Capital of the State of Rivers, Port Harcourt lies on the banks of the Bonny River about 66 kilometers upstream from the Gulf of Guinea in southwestern Nigeria. Port Harcourt is a major industrial center, with several multi-national firms located there, and the most important oil refining city in Nigeria. In 2007, over 1.6 million people lived in Port Harcourt, and almost 3.7 million lived in the Greater Port Harcourt region.
Port Harcourt was founded in 1912 by the British in an area inhabited by the Ijo tribe. When the railway to the Enugu coal fields arrived there in 1916, Port Harcourt began to operate in earnest.
Today, Port Harcourt is one of Nigeria’s biggest ports. It has modern deep-water facilities with alongside depth of 7 meters. Named after Lewis, Viscount Harcourt who was Secretary of State for the British Colonies, Port Harcourt was created to export coal from Enugu.
Exports passing from Port Harcourt’s hinterland include palm oil, timber, palm kernels, coal, columbite, tin, peanuts, and petroleum from fields in the eastern Niger River area. In 1970 the Port of Onne was created to supplement Port Harcourt’s capacity and traffic. Port Harcourt is quickly becoming the “capital” for Nigeria’s rapidly-growing oil industry.
An important industrial center, Port Harcourt is home to the Trans-Amadi Industrial Estate about six kilometers to the north. This thousand-hectare site is home to manufacturers of aluminum products, tires, paper, and glass bottles.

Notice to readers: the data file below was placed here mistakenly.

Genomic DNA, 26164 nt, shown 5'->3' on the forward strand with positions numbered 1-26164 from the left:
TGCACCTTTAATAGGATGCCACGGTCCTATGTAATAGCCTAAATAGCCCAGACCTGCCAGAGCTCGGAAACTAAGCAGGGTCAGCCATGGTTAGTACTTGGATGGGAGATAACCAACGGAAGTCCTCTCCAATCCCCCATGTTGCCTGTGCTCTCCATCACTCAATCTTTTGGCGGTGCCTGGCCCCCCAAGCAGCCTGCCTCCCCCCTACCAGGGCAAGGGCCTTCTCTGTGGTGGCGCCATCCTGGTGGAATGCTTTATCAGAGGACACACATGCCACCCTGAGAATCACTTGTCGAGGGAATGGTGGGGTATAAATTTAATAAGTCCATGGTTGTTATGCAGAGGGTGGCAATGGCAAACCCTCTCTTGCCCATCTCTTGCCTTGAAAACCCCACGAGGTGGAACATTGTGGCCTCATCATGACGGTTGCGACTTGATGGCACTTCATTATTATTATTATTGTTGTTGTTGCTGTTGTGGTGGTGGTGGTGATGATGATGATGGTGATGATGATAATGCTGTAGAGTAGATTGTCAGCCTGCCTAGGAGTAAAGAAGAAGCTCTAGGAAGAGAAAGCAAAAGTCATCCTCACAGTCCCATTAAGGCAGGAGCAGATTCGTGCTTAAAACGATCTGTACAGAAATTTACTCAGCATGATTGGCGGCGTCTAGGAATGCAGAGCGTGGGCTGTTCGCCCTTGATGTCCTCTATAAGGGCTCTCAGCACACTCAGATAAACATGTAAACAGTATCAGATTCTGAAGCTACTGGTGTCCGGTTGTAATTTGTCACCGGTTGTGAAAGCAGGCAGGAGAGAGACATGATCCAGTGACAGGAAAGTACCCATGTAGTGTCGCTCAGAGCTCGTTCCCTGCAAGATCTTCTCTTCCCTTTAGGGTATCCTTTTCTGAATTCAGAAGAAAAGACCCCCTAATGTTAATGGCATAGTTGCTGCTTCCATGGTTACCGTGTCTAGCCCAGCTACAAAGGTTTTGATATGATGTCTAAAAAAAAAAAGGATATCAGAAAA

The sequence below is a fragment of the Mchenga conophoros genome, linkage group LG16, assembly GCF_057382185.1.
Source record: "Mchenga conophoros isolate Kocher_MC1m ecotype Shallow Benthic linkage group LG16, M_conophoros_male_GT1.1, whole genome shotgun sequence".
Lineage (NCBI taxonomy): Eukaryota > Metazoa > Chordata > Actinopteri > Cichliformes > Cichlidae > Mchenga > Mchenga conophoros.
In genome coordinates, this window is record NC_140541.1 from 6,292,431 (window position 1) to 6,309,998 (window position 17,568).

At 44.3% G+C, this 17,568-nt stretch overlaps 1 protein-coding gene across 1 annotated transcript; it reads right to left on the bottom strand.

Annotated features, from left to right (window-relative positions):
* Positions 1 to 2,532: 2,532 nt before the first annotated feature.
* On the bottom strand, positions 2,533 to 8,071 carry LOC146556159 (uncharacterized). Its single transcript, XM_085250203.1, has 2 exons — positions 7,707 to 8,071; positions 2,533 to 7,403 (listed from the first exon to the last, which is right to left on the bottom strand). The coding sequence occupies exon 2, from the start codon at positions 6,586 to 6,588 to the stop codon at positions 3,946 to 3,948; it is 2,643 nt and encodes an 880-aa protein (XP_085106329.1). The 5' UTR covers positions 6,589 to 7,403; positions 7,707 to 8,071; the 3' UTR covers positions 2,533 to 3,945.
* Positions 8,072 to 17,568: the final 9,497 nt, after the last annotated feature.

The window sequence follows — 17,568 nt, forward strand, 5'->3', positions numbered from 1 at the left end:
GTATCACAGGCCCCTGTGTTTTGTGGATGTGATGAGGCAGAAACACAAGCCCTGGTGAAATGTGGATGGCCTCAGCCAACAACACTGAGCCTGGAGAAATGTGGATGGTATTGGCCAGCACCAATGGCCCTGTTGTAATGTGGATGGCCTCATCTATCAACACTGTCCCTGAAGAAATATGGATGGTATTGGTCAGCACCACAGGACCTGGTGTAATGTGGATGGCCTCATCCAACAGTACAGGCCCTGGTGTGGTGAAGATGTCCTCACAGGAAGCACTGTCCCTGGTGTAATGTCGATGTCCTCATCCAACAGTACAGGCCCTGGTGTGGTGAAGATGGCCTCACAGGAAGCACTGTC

Manufacturers in the town make cigarettes, paints, structural steel, plastics, corrugated tin, furniture, enamelware, cement, and concrete products. The town has bicycle and truck assembling plants, and Port Harcourt is also home to more traditional boat-building and fishing industries. Port Harcourt is connected to the nation’s rail and highway networks, and there is an international airport 11 kilometers northeast.
Unfortunately, Port Harcourt has gained a reputation as a violent city, with a high crime rate resulting from frequent robberies, kidnappings, and attacks on oil installations since 2006. Some reports put the number of kidnappings as high as two per week. The attacks have hurt export traffic leaving Port Harcourt and other Nigerian ports, and some oil companies may leave the region as a result.
The Nigerian Ports Authority governs all of the major ports in Nigeria, including Port Harcourt, even though the agency is being privatized. The Nigerian Ports Authority mission is to support the national economy and well-being through efficient management of port operations, optimal allocation and use of resources, diversification of sources of revenue, and consistent returns on investments.
The Federal Ocean Terminal in Port Harcourt has a 1320 meter long quay with alongside depth of 10 meters. The industrial area covers 500 thousand square meters, and there are 46 thousand square meters of warehouse areas available.
Port Harcourt’s Federal Lighter Terminal has a 1675-meter long quay with alongside depths from 8 to 10 meters at low tide. The terminal contains a 400 thousand square meter industrial area and 33 thousand square meters of warehouses.